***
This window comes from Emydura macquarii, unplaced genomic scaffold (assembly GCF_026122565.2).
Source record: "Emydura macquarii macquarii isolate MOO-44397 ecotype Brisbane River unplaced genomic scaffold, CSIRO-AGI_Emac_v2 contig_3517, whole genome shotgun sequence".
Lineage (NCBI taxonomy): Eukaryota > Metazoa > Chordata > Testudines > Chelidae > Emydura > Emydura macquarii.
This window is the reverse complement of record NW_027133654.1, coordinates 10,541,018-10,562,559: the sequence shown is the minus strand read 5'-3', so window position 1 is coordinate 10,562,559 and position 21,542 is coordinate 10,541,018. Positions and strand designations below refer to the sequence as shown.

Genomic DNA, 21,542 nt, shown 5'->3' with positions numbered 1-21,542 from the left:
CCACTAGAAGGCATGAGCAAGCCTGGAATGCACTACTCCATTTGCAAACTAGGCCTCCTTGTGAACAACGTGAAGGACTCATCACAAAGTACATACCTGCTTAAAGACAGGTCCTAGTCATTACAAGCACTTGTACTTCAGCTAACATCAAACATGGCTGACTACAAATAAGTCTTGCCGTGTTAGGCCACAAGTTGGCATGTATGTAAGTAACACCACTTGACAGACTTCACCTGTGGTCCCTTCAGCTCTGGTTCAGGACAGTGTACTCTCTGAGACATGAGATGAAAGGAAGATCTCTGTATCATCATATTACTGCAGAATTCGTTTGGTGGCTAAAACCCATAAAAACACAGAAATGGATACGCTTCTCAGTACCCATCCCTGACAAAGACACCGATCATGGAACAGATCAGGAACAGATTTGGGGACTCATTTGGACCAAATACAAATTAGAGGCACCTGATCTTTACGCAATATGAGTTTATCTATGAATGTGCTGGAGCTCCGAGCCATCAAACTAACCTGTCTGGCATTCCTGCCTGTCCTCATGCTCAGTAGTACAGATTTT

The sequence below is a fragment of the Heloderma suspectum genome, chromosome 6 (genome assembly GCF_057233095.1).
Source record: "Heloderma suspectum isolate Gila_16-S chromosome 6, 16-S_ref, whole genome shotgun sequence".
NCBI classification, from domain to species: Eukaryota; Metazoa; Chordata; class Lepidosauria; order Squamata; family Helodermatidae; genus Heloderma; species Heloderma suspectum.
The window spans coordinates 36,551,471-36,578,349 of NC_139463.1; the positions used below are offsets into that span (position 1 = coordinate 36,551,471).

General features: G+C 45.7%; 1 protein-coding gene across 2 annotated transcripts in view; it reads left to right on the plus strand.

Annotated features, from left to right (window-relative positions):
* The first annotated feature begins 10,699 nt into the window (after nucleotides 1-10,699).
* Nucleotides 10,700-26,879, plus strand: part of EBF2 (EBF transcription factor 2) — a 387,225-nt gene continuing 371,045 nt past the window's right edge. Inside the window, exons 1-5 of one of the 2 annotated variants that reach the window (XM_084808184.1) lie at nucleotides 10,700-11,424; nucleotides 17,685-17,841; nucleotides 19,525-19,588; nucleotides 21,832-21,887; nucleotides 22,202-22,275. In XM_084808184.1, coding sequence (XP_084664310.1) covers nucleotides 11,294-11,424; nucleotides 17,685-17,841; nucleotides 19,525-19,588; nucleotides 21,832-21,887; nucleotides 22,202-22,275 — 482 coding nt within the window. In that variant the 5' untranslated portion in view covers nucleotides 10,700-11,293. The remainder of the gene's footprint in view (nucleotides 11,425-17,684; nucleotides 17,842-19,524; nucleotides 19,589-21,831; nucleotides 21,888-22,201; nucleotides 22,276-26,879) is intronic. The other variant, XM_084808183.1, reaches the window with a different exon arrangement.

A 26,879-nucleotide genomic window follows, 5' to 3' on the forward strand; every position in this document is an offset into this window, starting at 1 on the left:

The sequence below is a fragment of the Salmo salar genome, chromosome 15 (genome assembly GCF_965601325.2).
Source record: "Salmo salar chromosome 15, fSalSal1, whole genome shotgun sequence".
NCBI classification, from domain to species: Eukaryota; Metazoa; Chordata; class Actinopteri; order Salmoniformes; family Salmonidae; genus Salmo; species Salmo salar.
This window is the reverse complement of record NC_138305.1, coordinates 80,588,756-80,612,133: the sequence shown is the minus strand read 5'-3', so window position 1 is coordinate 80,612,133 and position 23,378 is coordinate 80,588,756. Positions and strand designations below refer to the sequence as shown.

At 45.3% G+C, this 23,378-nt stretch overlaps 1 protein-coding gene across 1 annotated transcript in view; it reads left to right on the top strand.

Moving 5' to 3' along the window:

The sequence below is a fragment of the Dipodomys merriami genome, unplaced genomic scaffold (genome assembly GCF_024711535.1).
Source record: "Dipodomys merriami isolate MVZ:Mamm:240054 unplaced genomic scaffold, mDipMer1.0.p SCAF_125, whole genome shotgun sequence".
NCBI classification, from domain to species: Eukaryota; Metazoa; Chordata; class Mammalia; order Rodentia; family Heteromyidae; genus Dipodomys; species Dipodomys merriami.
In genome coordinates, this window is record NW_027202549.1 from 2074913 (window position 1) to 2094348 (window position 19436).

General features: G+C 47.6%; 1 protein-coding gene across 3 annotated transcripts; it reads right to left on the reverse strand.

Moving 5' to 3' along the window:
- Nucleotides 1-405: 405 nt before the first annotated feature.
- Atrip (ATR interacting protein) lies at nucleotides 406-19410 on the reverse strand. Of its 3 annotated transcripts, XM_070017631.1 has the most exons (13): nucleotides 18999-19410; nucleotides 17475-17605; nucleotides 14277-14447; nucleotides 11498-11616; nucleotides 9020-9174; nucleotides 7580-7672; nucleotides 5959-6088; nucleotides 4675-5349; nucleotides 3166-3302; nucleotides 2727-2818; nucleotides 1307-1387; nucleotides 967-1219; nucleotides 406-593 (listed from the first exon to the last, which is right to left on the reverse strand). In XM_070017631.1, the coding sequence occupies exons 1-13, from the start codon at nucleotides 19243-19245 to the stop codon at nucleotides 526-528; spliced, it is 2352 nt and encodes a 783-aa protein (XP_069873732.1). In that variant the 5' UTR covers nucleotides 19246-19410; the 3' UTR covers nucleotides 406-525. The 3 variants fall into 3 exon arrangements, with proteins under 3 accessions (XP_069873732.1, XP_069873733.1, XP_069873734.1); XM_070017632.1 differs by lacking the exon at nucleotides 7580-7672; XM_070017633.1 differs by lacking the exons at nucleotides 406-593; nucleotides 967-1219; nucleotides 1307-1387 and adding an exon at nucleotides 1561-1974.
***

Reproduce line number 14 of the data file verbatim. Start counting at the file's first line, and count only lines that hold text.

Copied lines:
* Nucleotides 10,700-26,879, plus strand: part of EBF2 (EBF transcription factor 2) — a 387,225-nt gene continuing 371,045 nt past the window's right edge. Inside the window, exons 1-5 of one of the 2 annotated variants that reach the window (XM_084808184.1) lie at nucleotides 10,700-11,424; nucleotides 17,685-17,841; nucleotides 19,525-19,588; nucleotides 21,832-21,887; nucleotides 22,202-22,275. In XM_084808184.1, coding sequence (XP_084664310.1) covers nucleotides 11,294-11,424; nucleotides 17,685-17,841; nucleotides 19,525-19,588; nucleotides 21,832-21,887; nucleotides 22,202-22,275 — 482 coding nt within the window. In that variant the 5' untranslated portion in view covers nucleotides 10,700-11,293. The remainder of the gene's footprint in view (nucleotides 11,425-17,684; nucleotides 17,842-19,524; nucleotides 19,589-21,831; nucleotides 21,888-22,201; nucleotides 22,276-26,879) is intronic. The other variant, XM_084808183.1, reaches the window with a different exon arrangement.